St. John Baptist was born into a family of the French nobility in the city of Reims in 1651 and, as a boy lived a luxurious life. Still, he was a devout child, in love with the Church and received the tonsure at the tender age of 11. Since he was from the nobility he was able to study at the College des Bons Enfants where he earned a Master of Arts degree and moved to the Seminary of Saint Sulpice to become a priest. We can assume all was well until both his parents died and he had to leave home, now head of the family, to care for and help educate his four brothers and two sisters. Four years later, he completed his studies and was ordained a priest in 1678 and two years later completed a Doctorate in Theology.
Fr. John was a man of fine manners and taste, as might be expected from a member of his class, but he was also quite competent and capable of getting things done in the real world. He became interested in education and related issues by agreeing to help the Sisters of the Child Jesus who were dedicated to helping poor and uneducated girls and helping the new order become established and serving as their confessor. Through this work he met Albert Nyel who was trying to establish a school in Reims to help the poor, who at the time had little or no access to education and less hope for the future. Nyel had a benefactor in a wealthy woman in Reims who would fund the project, but only if Fr. De La Salle would also participate. It was from the work establishing this school that the order now known as the De La Salle Brothers, or the Brothers of the Christian Schools, the first Roman Catholic institute that did not contain any priests, grew.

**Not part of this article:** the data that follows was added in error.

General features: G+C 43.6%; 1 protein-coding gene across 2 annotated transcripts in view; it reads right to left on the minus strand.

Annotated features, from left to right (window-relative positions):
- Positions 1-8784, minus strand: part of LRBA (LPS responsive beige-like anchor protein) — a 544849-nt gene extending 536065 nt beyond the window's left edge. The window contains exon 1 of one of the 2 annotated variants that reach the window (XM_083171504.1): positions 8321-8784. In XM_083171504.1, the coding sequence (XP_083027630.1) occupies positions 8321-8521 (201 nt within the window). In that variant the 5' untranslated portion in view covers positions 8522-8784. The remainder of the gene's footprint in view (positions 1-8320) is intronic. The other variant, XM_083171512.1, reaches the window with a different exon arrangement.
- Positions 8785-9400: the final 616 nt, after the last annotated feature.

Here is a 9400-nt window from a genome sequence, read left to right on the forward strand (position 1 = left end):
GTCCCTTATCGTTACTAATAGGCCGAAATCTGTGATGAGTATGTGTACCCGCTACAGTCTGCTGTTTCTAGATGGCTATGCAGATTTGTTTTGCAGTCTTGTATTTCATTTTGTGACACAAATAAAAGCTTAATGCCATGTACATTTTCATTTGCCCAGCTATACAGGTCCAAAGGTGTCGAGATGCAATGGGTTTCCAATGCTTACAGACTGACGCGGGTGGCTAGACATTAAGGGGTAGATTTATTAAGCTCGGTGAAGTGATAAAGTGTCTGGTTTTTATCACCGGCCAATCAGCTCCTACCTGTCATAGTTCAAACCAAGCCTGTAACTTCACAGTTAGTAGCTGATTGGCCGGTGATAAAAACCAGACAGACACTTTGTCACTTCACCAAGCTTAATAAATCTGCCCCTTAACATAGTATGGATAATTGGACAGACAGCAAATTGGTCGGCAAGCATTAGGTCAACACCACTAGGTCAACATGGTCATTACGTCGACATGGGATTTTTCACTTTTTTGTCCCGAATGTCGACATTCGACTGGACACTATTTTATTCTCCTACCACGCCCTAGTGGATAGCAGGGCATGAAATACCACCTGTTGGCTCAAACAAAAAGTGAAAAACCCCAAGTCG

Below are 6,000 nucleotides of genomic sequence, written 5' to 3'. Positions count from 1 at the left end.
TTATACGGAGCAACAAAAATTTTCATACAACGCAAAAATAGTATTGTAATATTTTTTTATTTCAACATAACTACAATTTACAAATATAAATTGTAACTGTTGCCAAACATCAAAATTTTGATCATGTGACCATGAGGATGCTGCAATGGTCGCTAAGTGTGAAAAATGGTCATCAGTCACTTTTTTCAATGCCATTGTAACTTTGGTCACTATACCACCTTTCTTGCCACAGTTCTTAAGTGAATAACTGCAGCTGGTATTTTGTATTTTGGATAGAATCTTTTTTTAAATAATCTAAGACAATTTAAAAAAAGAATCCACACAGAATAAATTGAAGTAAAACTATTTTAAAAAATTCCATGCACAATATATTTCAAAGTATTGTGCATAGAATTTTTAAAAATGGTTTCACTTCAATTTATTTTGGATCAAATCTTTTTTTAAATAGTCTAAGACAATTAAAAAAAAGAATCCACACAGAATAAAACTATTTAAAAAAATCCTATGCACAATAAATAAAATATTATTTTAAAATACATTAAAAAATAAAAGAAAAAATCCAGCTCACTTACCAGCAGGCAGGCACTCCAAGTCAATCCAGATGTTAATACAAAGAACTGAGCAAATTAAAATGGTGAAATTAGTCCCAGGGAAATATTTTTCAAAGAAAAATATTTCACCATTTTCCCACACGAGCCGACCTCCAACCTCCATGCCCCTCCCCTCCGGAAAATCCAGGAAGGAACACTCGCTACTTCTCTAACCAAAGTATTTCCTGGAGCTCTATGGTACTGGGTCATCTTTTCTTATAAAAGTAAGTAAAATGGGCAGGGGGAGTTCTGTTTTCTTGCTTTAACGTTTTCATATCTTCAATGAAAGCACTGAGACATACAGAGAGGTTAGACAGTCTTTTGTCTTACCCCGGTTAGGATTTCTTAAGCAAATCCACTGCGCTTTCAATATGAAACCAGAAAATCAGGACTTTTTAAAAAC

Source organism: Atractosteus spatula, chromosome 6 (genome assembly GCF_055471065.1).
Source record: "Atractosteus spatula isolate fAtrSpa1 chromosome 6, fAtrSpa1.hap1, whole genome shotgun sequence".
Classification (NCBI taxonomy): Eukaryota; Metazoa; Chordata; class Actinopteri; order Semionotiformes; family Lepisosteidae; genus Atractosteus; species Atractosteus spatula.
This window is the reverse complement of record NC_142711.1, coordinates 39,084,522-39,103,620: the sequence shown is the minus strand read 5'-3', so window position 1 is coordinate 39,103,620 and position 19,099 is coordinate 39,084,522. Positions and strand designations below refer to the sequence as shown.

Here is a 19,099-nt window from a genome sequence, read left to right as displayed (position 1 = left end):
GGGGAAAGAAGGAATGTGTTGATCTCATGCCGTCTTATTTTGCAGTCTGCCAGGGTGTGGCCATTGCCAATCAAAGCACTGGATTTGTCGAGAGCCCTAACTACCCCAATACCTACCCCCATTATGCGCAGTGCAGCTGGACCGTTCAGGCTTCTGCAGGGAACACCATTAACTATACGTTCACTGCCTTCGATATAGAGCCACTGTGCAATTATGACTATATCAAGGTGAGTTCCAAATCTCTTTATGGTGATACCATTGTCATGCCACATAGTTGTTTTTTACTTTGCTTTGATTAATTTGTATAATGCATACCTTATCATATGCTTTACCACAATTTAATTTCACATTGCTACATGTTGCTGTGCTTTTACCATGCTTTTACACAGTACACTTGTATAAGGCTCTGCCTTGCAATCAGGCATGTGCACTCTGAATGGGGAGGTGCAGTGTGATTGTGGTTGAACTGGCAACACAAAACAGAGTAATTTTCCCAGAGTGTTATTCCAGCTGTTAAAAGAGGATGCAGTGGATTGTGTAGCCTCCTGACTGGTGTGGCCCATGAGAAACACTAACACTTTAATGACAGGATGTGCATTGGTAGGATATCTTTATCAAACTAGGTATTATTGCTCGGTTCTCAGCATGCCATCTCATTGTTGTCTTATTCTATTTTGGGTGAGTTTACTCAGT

Fr de La Salle wrote: “I will always look upon the work of my salvation, and the foundation and government of our community, as the work of God; hence I will abandon the care of both to him, acting only through his orders;… I will often consider myself as an instrument which is of no use except in the hands of the workman. Hence I must await the orders of Providence before acting, and be careful to accomplish them when known.”
Worn out, Fr. John died on April 7th Good Friday in 1719 and was proclaimed a saint in 1900. He is the patron saint of teachers of Youth in the Catholic Church. In 1950, Pope Pius XII declared him the patron of teachers.